Feeling overwhelmed about possible career choices? Not sure what to do next? If you are in the throes of career confusion, you may find yourself using online career assessments to give the “magic bullet” answer.
You may take only one career test, perhaps assessing your interests or personality type, hoping it will quickly match you up with your ideal job. Or you may take a multitude of career assessments, and end up feeling more confused than ever!
Four Cornerstones of Career Satisfaction
If you find yourself and your career dilemma described above, here is a simple approach to 1) deciding which career assessments to take, and 2) integrating them so they can serve as a roadmap to your best-fit career. My current client Julie (name and some factual data changed for confidentiality reasons) will serve as the case study to clarify this approach.
The Four Cornerstones of Career Satisfaction encompass different aspects about YOU:
1. Motivated Skills and Strengths
Motivated skills are the skills you are good (or great) at AND enjoy doing. They are not all your strengths, but rather those you are eager to use. In fact, you may find that “time flies” while you are using your motivated skills!
Julie found her motivated skills included showing compassion and empathy, building trust relationships, helping others, researching and organizing information, problem-solving, listening, and writing.
Common sense would indicate that if you are highly interested in (or even passionate about) a career or job, you would perform at a higher level and be more satisfied and successful. Your passions and interests could also play a part in which industries and companies you prefer.
Julie’s big passion is centered on helping children. She also has clearly defined interests in Public Relations and Marketing (her Bachelor’s Degree is in this major), as well as in fitness, healthy living, and outdoor sports.
3. Personality Type / Personal Style
Your preferred personality type characteristics are clues to your behavioral style in the world. These clues may include where you get your energy from, how you incorporate and use data and information, how you make decisions, and how much planning and structure you are comfortable with in your daily life AND in your job.
Julie’s personality assessment results indicated her focus on the needs of others, as well as harmony and cooperation. Her preference for digging deep to see facts accurately and clearly drives her dedication to excellence and thoroughness. While orderly, conscientious, and highly responsible, Julie is also flexible and supportive of teams and individuals.
4. Values and Goals
Values are the motivating factors that make your career or job more satisfying. They go beyond a paycheck to the other elements that make you eager to tackle your job each day. These values are also tied into your short-term and long-term career and life goals.
Julie’s top values include personal development (learning and growing on the job), helping others (altruism), variety, using her skills and knowledge daily, expressing her ideas, and having a secure job.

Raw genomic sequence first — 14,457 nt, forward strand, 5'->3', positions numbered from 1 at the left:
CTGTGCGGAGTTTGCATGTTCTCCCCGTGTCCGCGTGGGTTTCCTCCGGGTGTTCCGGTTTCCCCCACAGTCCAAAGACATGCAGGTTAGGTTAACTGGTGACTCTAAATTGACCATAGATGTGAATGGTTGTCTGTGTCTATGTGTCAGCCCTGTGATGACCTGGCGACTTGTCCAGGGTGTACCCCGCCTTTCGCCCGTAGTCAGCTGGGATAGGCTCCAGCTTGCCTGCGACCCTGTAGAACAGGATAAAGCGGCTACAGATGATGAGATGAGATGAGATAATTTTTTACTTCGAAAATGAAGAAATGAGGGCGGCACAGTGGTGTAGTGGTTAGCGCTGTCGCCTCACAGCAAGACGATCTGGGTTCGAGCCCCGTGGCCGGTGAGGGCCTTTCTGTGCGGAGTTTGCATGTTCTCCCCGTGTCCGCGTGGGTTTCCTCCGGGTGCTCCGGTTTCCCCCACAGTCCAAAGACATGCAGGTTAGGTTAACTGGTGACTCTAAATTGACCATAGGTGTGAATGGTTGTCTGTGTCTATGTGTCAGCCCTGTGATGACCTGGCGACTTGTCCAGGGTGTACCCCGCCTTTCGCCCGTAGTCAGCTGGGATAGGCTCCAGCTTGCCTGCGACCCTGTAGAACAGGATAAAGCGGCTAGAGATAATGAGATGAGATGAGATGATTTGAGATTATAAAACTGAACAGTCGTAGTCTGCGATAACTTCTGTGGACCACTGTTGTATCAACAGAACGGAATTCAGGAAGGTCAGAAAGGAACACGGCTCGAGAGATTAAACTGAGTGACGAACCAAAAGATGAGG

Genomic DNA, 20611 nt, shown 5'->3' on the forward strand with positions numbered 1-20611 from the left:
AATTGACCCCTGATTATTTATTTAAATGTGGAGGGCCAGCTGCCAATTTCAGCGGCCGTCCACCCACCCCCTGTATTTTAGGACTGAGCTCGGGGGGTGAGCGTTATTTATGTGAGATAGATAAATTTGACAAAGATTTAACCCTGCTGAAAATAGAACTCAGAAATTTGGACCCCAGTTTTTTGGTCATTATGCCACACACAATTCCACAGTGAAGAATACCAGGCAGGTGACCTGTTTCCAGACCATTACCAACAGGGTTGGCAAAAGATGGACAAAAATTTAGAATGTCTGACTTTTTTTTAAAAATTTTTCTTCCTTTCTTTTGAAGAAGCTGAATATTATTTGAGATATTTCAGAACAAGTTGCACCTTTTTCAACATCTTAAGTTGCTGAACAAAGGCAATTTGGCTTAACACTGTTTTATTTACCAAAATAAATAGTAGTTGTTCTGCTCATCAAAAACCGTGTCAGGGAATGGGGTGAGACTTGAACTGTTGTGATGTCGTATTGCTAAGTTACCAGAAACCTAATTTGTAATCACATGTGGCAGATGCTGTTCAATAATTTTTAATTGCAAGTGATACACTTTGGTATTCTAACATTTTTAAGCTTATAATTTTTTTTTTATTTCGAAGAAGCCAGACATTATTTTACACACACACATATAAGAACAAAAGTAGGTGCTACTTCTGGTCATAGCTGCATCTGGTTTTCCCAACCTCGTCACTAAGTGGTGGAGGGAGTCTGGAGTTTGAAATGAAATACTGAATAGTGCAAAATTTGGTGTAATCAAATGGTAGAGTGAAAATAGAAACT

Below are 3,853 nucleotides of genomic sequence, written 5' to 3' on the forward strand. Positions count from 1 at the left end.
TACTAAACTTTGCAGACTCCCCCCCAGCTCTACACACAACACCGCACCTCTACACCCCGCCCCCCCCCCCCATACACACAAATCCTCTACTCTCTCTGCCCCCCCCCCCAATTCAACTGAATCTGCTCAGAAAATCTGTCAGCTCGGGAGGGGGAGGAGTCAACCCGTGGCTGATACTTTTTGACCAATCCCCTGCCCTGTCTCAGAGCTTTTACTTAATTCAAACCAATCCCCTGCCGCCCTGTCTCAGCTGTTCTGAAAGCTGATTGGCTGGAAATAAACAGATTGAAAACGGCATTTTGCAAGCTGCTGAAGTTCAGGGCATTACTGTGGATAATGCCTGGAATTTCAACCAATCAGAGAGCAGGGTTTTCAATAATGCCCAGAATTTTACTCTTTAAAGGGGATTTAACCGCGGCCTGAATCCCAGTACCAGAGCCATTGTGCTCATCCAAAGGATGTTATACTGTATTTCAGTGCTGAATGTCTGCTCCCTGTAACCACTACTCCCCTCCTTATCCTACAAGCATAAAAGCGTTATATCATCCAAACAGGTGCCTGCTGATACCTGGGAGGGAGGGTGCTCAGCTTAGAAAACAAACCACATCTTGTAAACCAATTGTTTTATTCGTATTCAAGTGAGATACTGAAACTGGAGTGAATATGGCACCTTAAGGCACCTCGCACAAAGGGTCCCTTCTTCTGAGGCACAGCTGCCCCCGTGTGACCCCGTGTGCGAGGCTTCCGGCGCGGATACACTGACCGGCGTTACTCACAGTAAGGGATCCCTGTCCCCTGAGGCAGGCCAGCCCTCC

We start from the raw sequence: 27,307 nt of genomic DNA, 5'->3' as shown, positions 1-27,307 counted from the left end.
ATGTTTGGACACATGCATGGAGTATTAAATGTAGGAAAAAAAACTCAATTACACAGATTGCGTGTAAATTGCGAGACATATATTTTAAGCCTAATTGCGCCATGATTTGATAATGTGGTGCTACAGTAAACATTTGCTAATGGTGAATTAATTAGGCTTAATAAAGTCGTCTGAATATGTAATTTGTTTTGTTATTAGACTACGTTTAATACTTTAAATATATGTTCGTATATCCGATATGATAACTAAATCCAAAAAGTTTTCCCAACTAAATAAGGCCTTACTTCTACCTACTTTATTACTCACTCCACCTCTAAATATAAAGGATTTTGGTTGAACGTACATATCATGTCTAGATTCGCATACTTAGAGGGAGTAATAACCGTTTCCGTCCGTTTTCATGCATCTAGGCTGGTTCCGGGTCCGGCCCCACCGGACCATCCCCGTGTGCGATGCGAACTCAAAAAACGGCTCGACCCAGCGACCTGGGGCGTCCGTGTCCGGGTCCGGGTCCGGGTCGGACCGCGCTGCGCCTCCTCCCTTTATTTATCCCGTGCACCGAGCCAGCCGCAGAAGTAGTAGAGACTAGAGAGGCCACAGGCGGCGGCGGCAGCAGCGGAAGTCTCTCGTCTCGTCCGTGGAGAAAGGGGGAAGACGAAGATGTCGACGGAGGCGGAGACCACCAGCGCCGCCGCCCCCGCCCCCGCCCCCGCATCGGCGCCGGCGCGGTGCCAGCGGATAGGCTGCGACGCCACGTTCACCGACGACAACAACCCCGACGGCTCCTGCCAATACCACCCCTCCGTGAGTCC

Personal Branding Feedback
All of the career assessments that Julie took (both traditional career assessments and more reflective homework questions) were self-assessments. She tapped into her own understanding about herself.
But Julie also captured feedback about herself from others via the 360Reach personal branding assessment. The results detailed her memorable brand attributes and strengths, as well as her leadership style.
Based on the perceptions of others about her personal brand, Julie found consistency with her self-assessments. Her top brand attributes are: reliable, intelligent, organized, supportive, empathetic, and a diplomatic truth-teller. Relating to and building trust with others, as well as resolving problems, are her forte.
With the information from the four cornerstones and the personal branding feedback, you can begin to look for recurring themes. These common threads are the roadmap or benchmarks you can use when conducting career research. A best-fit career or job will include most, if not all, of these themes.
Julie’s overall common thread involves helping and supporting people, especially children. Her empathy, trust-building, and communication skills are essential to that goal. With a penchant for organizing and researching information to solve problems, and her love of expressing ideas through writing, Julie is now considering writing careers within the non-profit sector. In particular, she is drawn to working in non-profits that promote healthy lifestyles for children.
The functional roles Julie is considering include marketing, public relations, educational programming, community outreach, and grant writing. She is researching how to grow new competencies in social media and grant writing via certification programs and training. The end result of that training would position her as an up-to-date and highly desirable applicant in the non-profit marketplace.